N. Srinivasan, chief of the Board of Control for Cricket in India, seemed rather unperturbed as he stepped out or his morning walk on Thursday in a grey T shirt and shorts. He has made it clear that he will entertain no demands for his resignation, even as the ranks of those seeking that he quit over the spot-fixing scandal swells by the hour.
There is, sources say, reason for his being sanguine as a storm rages around him. Mr Srinivasan is an elected functionary and to have him removed as BCCI chief, at least three-fourths of the 30 full members - each representing a cricket body - of the board must vote against him. (Also read: Meiyappan and CSK, the three possible outcomes)
That too is not a simple matter of just gathering and asking him to step down. To remove him, at least 10 members have to make a written submission to convene a Special General Meeting of the board. Voting would then take place and even if eight full members are with Srinivasan, he would stay on. As of now, sources say, he has at least 11 members who support him. And at least nine others are reportedly undecided.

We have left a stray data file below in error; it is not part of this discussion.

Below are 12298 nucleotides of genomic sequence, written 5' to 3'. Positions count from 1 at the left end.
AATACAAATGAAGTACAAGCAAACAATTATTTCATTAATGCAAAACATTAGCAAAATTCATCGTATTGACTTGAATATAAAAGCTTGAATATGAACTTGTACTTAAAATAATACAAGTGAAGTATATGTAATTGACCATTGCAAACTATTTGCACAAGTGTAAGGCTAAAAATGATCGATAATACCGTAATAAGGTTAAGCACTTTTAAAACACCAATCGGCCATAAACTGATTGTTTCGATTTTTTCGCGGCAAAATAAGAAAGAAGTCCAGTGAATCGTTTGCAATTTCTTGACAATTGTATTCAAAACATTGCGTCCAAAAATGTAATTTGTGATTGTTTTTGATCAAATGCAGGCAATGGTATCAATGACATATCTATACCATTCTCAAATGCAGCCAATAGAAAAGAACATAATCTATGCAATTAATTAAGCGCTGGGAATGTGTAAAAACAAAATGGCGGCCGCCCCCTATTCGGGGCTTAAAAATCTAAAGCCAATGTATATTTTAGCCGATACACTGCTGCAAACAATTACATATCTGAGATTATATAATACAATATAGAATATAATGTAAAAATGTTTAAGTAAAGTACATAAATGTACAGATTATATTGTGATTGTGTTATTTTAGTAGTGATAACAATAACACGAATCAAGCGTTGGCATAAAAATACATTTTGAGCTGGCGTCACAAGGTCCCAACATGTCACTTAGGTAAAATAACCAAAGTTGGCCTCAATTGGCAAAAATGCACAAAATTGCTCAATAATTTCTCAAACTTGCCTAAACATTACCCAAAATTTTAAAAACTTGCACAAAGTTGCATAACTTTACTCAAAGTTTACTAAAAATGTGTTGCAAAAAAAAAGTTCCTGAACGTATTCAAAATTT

This is how the board is currently split:
Pro Srinivasan: 11 bodies - Odisha, Jharkhand, Haryana, J&K, Saurashtra, Gujarat, Maharashtra, Vidarbha, Rajasthan, Tamil Nadu and Karnataka.
Anti-Srinivasan: 9 bodies - Assam, Tripura, Delhi, Punjab, Himachal Pradesh, Uttar Pradesh, Baroda, Madhya Pradesh, and Kerala.
Undecided: 10 bodies - Bengal, Mumbai, Cricket Club of India, Hyderabad, Andhra Pradesh, Goa, National Cricket Club, Services, Universities and Railways.
The Board also has three associate and as many affiliate members, but they have no voting rights. In other matters the BCCI chief has the 31st vote, a casting vote, which, however, would not apply if members were voting to impeach him.
Mr Srinivasan's son-in-law Gurunath Meiyappan has been arrested by the Mumbai Police on charges of betting during the sixth edition of IPL that ended last week. His critics say that makes his continuing as BCCI chief is untenable.
Mr Srinivasan argues that the BCCI has set up a three-member inquiry commission into the matter and his assurance that he will stay away from that process is enough. The commission will look into the charges against three arrested players from the Rajasthan Royals IPL franschise and also investigate Mr Meiyappan's alleged role.
Mr Meiyappan is an "honorary member" of the Chennai Super Kings team management. Mr Srinivasan's India Cements owns the IPL side Chennai Super Kings (CSK).